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Matt Holliday: I’m not a dirty player

Oct 16, 2012, 1:08 AM EDT

Matt Holliday Reuters

Matt Holiday admitted to a mistake Monday after his late takeout slide knocked second baseman Marco Scutaro off his feet and forced him out of the game a couple of innings later. Still, he doesn’t think it reflects on him as a player.

“I’m not a dirty player,” Holliday replied when asked if he crossed the line. “Like I said, I wish I had started my slide a step earlier. When you’re out there in the heat of the moment, you’re trying to keep your team out of the double play. I play hard and was trying to break up a double play. That’s all it comes down to. I’m trying to break up a double play.”

Of course he was. It’s crazy to suggest that Holliday went into second base with any intent to injure. However, that doesn’t change the fact that it was a terribly reckless move, one that shouldn’t have any place on the baseball diamond.

source: Reuters

Fortunately for everyone, Scutaro ended up day-to-day with a hip injury instead of being sidelined for months with a blown out knee or a busted ankle. And fortunately for Holliday, there’s simply no precedent in MLB for punishing a player for such a slide. That’s something the league really should take a look at this winter.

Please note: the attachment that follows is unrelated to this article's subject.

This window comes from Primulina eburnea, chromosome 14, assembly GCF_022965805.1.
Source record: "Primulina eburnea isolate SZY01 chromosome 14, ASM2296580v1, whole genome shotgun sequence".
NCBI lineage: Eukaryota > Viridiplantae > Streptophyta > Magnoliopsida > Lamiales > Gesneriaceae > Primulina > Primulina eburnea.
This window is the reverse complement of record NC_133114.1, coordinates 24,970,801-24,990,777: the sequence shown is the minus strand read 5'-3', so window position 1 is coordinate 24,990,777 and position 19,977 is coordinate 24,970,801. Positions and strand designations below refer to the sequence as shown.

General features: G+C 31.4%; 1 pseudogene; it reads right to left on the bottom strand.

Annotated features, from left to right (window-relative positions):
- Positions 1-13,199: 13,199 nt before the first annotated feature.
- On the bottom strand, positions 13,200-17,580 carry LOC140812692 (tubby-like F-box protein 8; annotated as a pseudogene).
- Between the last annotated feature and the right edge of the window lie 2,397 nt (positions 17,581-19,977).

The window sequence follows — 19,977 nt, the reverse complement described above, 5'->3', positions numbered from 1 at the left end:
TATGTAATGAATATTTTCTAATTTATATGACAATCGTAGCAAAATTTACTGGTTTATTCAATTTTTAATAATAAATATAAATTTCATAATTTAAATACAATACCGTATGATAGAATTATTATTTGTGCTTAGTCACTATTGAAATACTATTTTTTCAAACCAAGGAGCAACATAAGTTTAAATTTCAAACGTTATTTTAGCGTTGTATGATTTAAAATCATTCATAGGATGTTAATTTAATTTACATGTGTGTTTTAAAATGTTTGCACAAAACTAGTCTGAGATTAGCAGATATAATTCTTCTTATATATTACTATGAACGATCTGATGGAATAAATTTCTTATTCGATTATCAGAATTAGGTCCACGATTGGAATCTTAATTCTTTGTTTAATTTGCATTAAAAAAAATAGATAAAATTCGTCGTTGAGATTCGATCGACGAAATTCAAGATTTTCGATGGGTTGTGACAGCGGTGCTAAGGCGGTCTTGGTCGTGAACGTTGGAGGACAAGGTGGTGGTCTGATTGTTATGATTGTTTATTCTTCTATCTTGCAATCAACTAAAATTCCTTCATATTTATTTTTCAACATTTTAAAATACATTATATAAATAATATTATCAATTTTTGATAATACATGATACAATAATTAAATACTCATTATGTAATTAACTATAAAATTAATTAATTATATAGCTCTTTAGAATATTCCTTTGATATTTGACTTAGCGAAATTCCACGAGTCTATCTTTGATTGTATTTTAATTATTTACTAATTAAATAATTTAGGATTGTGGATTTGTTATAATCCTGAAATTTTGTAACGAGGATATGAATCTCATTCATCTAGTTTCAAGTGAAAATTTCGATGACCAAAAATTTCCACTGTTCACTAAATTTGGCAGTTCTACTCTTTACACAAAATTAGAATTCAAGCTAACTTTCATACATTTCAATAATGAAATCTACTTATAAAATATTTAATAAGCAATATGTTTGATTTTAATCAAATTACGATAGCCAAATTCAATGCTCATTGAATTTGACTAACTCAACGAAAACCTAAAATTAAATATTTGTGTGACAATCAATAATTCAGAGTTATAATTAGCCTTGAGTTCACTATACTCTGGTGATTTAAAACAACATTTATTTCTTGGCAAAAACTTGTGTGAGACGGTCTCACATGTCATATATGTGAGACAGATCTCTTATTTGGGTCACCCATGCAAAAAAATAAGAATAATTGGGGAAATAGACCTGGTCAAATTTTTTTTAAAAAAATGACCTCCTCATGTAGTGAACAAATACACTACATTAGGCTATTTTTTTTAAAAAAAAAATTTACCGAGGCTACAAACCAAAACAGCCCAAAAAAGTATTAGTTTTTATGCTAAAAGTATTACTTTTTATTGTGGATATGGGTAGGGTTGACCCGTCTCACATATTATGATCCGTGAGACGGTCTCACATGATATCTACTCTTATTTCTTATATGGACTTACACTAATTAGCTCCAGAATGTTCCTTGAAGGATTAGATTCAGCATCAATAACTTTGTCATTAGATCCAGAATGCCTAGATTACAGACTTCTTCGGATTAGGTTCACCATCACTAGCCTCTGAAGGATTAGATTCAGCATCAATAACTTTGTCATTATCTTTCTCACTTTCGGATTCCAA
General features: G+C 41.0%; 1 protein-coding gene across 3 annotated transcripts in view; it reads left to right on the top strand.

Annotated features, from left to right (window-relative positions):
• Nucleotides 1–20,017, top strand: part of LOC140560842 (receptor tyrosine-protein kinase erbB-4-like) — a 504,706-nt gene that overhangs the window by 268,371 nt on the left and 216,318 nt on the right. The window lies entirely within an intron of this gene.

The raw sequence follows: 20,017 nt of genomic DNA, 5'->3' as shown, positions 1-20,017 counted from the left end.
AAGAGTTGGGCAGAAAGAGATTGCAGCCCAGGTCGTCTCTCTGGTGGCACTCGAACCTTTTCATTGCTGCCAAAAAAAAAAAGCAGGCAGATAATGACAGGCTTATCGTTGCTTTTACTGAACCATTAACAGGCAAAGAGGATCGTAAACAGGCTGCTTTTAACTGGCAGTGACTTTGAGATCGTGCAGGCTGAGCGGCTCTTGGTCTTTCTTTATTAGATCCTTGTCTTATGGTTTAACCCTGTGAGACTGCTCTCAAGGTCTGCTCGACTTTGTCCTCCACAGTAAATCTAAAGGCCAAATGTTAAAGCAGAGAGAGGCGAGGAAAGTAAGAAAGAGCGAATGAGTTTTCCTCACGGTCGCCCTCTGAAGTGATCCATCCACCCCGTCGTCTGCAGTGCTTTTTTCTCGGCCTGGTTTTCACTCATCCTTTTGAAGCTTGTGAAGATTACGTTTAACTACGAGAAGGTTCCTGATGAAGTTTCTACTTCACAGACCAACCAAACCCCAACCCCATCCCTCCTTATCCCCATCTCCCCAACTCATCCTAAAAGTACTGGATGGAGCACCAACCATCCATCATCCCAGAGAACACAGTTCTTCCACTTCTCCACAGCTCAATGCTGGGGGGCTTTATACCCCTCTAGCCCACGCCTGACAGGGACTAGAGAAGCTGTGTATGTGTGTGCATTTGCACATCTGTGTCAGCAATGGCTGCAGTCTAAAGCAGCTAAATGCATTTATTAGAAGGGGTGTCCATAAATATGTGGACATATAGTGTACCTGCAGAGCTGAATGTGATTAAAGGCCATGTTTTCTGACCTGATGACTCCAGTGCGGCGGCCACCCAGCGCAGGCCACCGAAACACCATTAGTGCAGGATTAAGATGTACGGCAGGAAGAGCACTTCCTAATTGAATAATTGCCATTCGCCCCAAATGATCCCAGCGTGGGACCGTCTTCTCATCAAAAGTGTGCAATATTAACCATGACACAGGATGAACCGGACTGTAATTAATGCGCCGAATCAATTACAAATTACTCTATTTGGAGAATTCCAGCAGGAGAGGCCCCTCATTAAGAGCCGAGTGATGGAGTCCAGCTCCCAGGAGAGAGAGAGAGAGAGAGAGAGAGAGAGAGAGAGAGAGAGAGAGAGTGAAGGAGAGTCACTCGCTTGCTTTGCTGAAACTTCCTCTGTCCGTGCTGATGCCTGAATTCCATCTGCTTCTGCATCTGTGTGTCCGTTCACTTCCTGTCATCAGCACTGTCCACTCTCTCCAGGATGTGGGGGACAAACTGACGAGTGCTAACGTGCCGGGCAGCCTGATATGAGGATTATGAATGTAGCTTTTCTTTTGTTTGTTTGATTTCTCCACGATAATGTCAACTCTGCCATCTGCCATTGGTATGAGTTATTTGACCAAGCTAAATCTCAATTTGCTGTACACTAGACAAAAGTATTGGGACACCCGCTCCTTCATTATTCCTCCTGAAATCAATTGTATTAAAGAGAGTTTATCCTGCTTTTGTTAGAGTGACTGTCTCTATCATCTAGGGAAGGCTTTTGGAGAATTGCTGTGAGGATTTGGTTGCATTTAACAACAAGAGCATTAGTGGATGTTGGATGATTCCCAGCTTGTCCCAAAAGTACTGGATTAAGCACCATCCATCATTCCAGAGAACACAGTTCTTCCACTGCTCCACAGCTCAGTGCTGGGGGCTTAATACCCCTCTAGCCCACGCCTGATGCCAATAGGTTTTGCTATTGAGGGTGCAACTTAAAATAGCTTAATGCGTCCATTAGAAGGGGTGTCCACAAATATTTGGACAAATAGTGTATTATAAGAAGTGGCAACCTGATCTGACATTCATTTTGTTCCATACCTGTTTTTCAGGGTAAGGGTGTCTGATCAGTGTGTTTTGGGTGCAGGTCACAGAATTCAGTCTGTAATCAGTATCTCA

1. sfg25 - Oct 16, 2012 at 10:33 PM

    Then you haven’t watched enough baseball. That was by definition an illegal slide. It was legal 30 years ago but it isn’t now. You will very rarely see athletes deliberately bad mouth another player.

    • roymusitelli - Oct 17, 2012 at 9:31 PM

      A lot of old-school baseball enthusiasts defend this as hard-nosed base running. What it is as reckless disregard for a game that was never meant to be played so viciously. Rules are being implemented in the NFL to make that game safer. Why doesn’t that same mindset prevail in America’s favorite pastime. Face it… Ty Cobb was a psychopath and we don’t need a return to that era. Holiday should be made an example of and hit with a game suspension without pay for flagrantly violating the rules of his sport.

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